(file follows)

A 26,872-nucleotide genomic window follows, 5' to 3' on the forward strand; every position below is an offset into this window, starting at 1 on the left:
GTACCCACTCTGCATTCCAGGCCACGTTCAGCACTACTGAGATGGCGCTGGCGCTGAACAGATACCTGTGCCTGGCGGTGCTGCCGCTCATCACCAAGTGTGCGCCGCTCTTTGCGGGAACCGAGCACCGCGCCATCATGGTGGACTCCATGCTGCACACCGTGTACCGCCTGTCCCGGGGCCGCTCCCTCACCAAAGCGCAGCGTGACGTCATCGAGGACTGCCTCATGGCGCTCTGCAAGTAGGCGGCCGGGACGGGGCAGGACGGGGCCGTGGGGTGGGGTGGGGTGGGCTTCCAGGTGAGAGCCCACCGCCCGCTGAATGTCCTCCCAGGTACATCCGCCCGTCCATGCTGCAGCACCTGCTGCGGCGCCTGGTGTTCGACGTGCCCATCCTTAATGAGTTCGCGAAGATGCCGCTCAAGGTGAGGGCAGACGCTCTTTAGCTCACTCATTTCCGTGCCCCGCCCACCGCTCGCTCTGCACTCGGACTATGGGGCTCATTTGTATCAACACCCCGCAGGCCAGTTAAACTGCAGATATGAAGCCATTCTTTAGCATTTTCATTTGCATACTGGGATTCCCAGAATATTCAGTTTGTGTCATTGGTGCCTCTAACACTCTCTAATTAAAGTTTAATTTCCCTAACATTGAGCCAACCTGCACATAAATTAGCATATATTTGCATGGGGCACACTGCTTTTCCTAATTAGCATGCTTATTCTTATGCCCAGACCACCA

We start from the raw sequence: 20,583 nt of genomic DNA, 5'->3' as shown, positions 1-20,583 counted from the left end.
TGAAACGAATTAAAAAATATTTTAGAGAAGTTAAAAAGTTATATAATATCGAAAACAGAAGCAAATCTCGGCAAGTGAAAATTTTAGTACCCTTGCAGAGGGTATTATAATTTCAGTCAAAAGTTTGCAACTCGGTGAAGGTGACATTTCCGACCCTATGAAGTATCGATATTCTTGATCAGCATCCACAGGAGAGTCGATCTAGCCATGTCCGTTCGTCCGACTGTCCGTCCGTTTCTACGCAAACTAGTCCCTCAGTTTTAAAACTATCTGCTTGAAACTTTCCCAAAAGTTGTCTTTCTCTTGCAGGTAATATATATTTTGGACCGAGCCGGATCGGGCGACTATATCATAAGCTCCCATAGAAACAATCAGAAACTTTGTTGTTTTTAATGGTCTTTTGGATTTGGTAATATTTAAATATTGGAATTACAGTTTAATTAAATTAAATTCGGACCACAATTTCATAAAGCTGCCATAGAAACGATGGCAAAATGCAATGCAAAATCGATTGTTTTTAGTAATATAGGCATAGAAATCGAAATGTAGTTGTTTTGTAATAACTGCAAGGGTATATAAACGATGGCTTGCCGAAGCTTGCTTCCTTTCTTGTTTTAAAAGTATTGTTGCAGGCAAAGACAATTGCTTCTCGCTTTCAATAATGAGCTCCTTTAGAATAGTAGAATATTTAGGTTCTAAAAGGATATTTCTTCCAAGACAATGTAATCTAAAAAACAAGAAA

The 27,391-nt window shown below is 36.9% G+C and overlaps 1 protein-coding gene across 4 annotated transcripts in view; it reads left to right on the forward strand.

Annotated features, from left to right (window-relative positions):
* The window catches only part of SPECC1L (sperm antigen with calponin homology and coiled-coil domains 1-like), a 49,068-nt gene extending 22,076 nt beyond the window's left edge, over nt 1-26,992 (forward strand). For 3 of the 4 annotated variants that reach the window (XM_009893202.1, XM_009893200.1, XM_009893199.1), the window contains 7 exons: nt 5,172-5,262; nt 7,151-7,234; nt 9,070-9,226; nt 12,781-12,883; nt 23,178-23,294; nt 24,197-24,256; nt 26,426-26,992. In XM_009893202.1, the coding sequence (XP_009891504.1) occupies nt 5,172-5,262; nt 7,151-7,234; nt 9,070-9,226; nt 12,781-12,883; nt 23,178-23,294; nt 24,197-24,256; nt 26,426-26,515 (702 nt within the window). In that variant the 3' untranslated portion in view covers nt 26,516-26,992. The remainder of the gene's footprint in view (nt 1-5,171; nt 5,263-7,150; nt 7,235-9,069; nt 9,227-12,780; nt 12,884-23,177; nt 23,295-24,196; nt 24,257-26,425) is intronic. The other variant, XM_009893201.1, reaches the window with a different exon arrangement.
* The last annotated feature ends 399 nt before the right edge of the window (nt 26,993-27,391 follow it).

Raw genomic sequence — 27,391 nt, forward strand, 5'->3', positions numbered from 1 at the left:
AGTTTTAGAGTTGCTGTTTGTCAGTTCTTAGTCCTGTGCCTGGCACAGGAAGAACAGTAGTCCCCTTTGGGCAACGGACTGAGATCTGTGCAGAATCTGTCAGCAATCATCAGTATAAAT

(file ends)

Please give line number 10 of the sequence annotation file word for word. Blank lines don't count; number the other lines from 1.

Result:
AGTTTTAGAGTTGCTGTTTGTCAGTTCTTAGTCCTGTGCCTGGCACAGGAAGAACAGTAGTCCCCTTTGGGCAACGGACTGAGATCTGTGCAGAATCTGTCAGCAATCATCAGTATAAAT